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COMMONWEALTH PENNSYLVANIA v. ANNA MAE ANDERSON (04/13/78)

decided: April 13, 1978.

COMMONWEALTH OF PENNSYLVANIA
v.
ANNA MAE ANDERSON, APPELLANT



No. 372 April Term, 1974, Appeal from Judgment of Sentence, dated April 26, 1974, filed at No. 44 January Term, 1972, in the Court of Common Pleas of Washington County, Criminal Division.

COUNSEL

John P. Liekar, Public Defender, Canonsburg, for appellant.

Jack H. France, Assistant District Attorney, Charleroi, and Jess D. Costa, District Attorney, Bentleyville, for Commonwealth, appellee.

Watkins, President Judge, and Jacobs, Hoffman, Cercone, Price, Van der Voort and Spaeth, JJ. Watkins, former President Judge, did not participate in the consideration or decision of this case. Price, J., concurs in the result.

Author: Hoffman

[ 253 Pa. Super. Page 336]

This case presents an issue of first impression in Pennsylvania: must a coroner advise a parent whom he suspects of causing her child's death by abuse, of her Miranda*fn1 rights. We conclude that the federal constitution did not obligate the coroner in the instant case to apprise appellant of her Miranda rights. Accordingly, we affirm the judgment of sentence.*fn2

On January 11, 1972, Washington County police officials arrested appellant and filed a criminal complaint which charged her with the involuntary manslaughter*fn3 of her four year old son. On January 21, 1972, appellant's attorney filed an application to suppress oral and written statements

[ 253 Pa. Super. Page 337]

    obtained in violation of appellant's rights under the Fifth Amendment to the United States Constitution.*fn4 The Commonwealth filed an answer denying appellant's assertion. On March 20, 1972, the lower court conducted a suppression hearing. At this hearing, Mr. Farrell Jackson, Coroner of Washington County, testified that on Friday, December 31, 1971, an employee of a local hospital informed him that a child named Richard Anderson had died earlier that day, possibly as a result of child abuse. The coroner immediately ordered the removal of the child's body to another hospital so that a pathologist could perform a post-mortem examination to determine the cause of death. The coroner also learned that appellant was the child's mother.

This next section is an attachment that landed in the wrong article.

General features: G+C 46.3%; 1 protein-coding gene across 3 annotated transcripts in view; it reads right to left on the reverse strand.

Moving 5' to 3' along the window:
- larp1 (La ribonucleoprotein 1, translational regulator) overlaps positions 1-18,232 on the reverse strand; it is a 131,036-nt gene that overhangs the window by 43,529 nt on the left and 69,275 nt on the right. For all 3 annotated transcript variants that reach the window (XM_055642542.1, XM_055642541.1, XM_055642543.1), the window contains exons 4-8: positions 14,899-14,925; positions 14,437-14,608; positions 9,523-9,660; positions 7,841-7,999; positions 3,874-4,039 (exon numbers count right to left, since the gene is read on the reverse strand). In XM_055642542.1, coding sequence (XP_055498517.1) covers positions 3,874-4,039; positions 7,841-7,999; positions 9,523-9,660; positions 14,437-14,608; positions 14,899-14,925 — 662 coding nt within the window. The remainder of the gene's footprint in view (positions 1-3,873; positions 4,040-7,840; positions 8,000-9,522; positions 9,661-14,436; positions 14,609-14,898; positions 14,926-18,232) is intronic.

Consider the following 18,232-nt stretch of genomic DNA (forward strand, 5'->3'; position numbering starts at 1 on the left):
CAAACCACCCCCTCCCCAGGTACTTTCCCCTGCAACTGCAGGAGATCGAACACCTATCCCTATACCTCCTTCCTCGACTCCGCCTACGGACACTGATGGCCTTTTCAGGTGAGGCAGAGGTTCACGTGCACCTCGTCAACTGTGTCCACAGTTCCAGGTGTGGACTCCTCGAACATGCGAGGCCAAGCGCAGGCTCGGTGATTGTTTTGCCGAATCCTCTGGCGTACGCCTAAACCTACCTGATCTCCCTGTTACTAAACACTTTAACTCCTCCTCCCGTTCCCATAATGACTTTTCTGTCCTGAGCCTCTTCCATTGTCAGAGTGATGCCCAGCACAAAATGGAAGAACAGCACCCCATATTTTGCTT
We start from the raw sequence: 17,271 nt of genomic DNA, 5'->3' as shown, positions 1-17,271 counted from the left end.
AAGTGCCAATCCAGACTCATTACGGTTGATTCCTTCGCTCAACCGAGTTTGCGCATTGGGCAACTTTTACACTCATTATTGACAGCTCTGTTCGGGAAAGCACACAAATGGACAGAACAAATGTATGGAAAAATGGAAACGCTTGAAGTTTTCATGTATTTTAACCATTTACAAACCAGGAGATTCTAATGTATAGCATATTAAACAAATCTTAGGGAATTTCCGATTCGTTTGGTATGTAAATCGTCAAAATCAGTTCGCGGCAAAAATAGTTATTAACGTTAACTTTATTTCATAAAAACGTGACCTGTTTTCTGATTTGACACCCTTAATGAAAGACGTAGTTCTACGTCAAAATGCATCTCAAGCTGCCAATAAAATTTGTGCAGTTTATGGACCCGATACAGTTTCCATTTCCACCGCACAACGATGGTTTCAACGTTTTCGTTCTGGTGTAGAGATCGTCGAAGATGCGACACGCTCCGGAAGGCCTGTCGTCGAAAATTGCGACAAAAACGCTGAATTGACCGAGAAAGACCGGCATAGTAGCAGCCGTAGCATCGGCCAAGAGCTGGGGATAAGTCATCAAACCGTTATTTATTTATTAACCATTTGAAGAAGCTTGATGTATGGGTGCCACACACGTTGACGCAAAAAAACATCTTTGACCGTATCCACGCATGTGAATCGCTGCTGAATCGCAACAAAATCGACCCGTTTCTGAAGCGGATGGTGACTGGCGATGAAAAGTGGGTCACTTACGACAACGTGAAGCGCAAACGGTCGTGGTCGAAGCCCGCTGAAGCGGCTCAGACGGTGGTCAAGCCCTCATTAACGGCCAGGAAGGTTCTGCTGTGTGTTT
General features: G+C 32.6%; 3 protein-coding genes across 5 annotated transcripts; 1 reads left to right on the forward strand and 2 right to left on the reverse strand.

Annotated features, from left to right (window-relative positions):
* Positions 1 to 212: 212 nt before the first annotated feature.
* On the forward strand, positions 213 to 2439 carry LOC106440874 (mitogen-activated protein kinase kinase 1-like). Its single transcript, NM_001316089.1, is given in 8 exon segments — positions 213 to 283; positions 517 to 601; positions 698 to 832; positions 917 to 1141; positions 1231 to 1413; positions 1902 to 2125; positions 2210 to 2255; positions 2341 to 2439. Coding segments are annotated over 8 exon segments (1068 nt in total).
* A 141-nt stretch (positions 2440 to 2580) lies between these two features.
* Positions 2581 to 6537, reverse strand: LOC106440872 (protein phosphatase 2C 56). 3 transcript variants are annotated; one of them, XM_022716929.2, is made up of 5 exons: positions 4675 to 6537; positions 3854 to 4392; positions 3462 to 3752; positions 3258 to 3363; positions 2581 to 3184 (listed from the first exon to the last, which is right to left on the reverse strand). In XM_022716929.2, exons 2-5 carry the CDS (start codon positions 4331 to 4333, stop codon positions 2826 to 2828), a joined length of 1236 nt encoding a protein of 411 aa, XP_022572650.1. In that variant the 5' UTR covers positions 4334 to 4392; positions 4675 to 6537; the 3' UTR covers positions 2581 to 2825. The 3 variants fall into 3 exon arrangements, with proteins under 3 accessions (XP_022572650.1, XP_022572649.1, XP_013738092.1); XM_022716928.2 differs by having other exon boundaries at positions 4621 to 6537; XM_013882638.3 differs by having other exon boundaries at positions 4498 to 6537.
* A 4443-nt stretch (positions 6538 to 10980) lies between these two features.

On January 3, 1972, the coroner telephoned appellant and asked her to come to his office at 10:00 a. m. that day; appellant acceded to this request. When she arrived, Coroner Jackson stated that he asked her to come to his office because the hospital had reported a suspicion that child abuse had caused the child's death. He also disclosed that he had ordered a pathologist's report which would be completed in a day or two. The subsequent conversation lasted 45 minutes. The coroner's secretary transcribed the interchange. The discussion concerned the nature of the coroner's duties and general details of how the death occurred. In sum, it was exploratory rather than accusatory. Appellant attributed her child's demise to a fall; she made no self-incriminating statements. At the close of the conversation, the coroner asked appellant to return to his office at 10:30 a. m. on January 5, 1972, in order to discuss the findings contained in the expected pathologist's report. The coroner suggested that appellant bring an attorney.

At 10:30 a. m. on January 5, 1972, appellant again appeared at the coroner's office; she had not retained an attorney. Coroner Jackson informed appellant of the pathologist's report which indicated possible child abuse and

[ 253 Pa. Super. Page 338]

    that the injury which resulted in death could not have been caused by a fall. Further, the coroner testified: "Well, I discussed the nature of the death, the cause of the death, and informed her that the doctors who were involved are compelled by law to report these, and as a coroner's office it is our duty to see to it that those who do such things are prosecuted or recommended for prosecution and this is my intent, and I felt from what I had learned that she was involved, and this is what this office intended to do." (Notes of Suppression Hearing, p. 7) Appellant then expressed a willingness to tell the coroner what happened. Before further questioning, the coroner reminded appellant that he had advised her on January 3, 1972, to consult with an attorney; appellant responded that she did not know if he had given such advice. Appellant also stated that she had wanted to consult with an attorney. The coroner then asked the following question: "Now, you appeared here this morning without ...


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